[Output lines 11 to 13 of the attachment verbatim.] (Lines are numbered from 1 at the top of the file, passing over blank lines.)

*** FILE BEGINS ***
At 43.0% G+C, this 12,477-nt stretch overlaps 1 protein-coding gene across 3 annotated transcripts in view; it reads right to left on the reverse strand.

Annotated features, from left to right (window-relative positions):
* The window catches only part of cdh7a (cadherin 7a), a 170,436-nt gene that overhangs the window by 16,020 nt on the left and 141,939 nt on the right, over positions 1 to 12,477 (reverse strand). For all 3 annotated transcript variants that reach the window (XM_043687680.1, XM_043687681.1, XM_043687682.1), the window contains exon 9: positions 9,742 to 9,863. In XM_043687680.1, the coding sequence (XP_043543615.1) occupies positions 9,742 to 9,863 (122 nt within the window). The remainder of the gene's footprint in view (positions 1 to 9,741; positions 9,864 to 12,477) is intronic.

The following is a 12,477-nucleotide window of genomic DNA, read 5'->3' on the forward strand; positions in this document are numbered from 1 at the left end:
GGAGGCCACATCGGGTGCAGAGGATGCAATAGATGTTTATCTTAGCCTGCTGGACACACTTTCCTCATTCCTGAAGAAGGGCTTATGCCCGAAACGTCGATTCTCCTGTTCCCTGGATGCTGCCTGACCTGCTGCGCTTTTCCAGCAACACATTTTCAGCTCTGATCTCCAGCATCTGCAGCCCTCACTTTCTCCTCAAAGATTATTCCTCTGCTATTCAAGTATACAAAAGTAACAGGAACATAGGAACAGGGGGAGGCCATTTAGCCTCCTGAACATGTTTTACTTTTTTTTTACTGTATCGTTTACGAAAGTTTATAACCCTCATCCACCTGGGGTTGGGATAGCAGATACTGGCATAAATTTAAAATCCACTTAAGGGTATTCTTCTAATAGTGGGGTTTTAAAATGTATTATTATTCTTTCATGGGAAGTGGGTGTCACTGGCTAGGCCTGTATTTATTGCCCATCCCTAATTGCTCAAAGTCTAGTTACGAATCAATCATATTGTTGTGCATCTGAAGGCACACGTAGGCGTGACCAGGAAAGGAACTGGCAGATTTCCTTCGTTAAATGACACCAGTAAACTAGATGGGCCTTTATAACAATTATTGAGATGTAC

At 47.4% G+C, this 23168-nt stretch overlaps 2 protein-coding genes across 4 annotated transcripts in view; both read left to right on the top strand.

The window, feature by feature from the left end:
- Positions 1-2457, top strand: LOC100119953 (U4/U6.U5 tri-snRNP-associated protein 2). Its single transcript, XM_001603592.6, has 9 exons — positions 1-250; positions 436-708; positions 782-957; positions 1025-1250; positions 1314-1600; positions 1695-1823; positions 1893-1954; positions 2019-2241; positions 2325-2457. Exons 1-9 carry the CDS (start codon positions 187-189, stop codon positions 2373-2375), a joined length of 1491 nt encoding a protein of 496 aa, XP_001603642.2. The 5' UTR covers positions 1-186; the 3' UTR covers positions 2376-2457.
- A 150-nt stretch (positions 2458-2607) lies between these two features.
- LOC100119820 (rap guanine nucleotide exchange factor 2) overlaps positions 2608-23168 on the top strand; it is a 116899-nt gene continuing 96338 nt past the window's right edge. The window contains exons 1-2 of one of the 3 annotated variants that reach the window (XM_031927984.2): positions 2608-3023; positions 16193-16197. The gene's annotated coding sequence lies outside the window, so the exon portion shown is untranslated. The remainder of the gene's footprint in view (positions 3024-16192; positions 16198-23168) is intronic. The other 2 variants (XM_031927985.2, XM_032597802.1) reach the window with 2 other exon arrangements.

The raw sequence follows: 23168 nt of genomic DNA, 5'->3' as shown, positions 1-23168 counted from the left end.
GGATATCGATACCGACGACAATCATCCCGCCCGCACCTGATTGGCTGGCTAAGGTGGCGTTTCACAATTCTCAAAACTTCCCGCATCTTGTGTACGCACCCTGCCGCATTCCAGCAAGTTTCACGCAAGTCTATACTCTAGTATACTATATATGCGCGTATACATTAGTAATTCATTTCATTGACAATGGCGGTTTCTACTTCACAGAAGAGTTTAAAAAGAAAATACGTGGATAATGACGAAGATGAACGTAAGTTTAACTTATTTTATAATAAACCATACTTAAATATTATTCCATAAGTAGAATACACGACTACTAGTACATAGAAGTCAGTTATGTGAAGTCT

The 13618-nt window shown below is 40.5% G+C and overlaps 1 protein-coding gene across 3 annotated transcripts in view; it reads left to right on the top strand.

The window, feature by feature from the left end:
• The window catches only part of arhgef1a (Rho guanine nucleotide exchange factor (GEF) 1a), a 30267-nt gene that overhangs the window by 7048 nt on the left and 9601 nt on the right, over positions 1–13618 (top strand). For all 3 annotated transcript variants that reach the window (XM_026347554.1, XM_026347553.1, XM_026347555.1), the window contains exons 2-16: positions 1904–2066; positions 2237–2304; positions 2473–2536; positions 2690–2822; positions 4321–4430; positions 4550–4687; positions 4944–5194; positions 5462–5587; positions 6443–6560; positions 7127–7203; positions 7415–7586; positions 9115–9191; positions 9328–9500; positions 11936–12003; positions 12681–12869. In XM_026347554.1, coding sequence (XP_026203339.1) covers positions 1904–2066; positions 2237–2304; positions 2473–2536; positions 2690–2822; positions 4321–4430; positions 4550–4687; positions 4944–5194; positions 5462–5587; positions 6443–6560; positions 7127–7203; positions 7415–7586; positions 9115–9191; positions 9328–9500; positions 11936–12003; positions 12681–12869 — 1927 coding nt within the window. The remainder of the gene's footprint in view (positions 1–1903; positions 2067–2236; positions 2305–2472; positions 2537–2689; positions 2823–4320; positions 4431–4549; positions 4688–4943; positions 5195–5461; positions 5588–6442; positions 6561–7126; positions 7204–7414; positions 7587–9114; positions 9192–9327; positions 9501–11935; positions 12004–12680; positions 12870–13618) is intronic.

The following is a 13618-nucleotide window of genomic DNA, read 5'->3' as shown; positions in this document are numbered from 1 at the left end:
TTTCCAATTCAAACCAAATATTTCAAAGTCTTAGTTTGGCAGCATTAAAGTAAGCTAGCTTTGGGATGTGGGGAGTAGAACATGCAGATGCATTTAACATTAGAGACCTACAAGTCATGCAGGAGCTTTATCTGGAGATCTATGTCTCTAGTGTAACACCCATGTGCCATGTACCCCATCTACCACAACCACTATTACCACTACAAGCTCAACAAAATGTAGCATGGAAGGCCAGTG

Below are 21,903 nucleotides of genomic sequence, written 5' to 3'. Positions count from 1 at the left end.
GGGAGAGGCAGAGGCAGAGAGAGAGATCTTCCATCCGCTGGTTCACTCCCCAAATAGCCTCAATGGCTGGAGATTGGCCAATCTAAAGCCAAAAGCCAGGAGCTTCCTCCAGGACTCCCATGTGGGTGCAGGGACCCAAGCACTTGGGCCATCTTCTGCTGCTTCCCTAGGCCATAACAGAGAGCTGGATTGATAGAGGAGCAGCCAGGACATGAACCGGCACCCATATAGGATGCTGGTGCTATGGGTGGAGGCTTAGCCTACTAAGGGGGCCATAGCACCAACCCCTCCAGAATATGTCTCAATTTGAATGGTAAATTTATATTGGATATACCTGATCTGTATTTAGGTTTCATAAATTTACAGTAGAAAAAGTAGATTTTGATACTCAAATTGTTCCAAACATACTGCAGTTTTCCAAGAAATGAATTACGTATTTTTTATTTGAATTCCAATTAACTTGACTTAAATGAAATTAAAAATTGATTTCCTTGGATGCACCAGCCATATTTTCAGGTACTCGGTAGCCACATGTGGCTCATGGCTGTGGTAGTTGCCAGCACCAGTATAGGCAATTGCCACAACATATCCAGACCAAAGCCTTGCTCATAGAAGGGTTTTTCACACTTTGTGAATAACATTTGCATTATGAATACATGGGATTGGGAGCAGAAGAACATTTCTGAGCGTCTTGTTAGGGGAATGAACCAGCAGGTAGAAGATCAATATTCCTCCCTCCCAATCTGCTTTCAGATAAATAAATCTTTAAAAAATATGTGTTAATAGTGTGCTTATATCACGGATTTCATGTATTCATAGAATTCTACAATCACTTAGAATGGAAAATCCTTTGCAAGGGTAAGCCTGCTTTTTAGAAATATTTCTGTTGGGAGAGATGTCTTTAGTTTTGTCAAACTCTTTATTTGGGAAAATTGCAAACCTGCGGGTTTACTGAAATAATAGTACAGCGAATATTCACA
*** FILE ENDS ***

The raw sequence follows: 23168 nt of genomic DNA, 5'->3' as shown, positions 1-23168 counted from the left end.
GGATATCGATACCGACGACAATCATCCCGCCCGCACCTGATTGGCTGGCTAAGGTGGCGTTTCACAATTCTCAAAACTTCCCGCATCTTGTGTACGCACCCTGCCGCATTCCAGCAAGTTTCACGCAAGTCTATACTCTAGTATACTATATATGCGCGTATACATTAGTAATTCATTTCATTGACAATGGCGGTTTCTACTTCACAGAAGAGTTTAAAAAGAAAATACGTGGATAATGACGAAGATGAACGTAAGTTTAACTTATTTTATAATAAACCATACTTAAATATTATTCCATAAGTAGAATACACGACTACTAGTACATAGAAGTCAGTTATGTGAAGTCT

The 13618-nt window shown below is 40.5% G+C and overlaps 1 protein-coding gene across 3 annotated transcripts in view; it reads left to right on the top strand.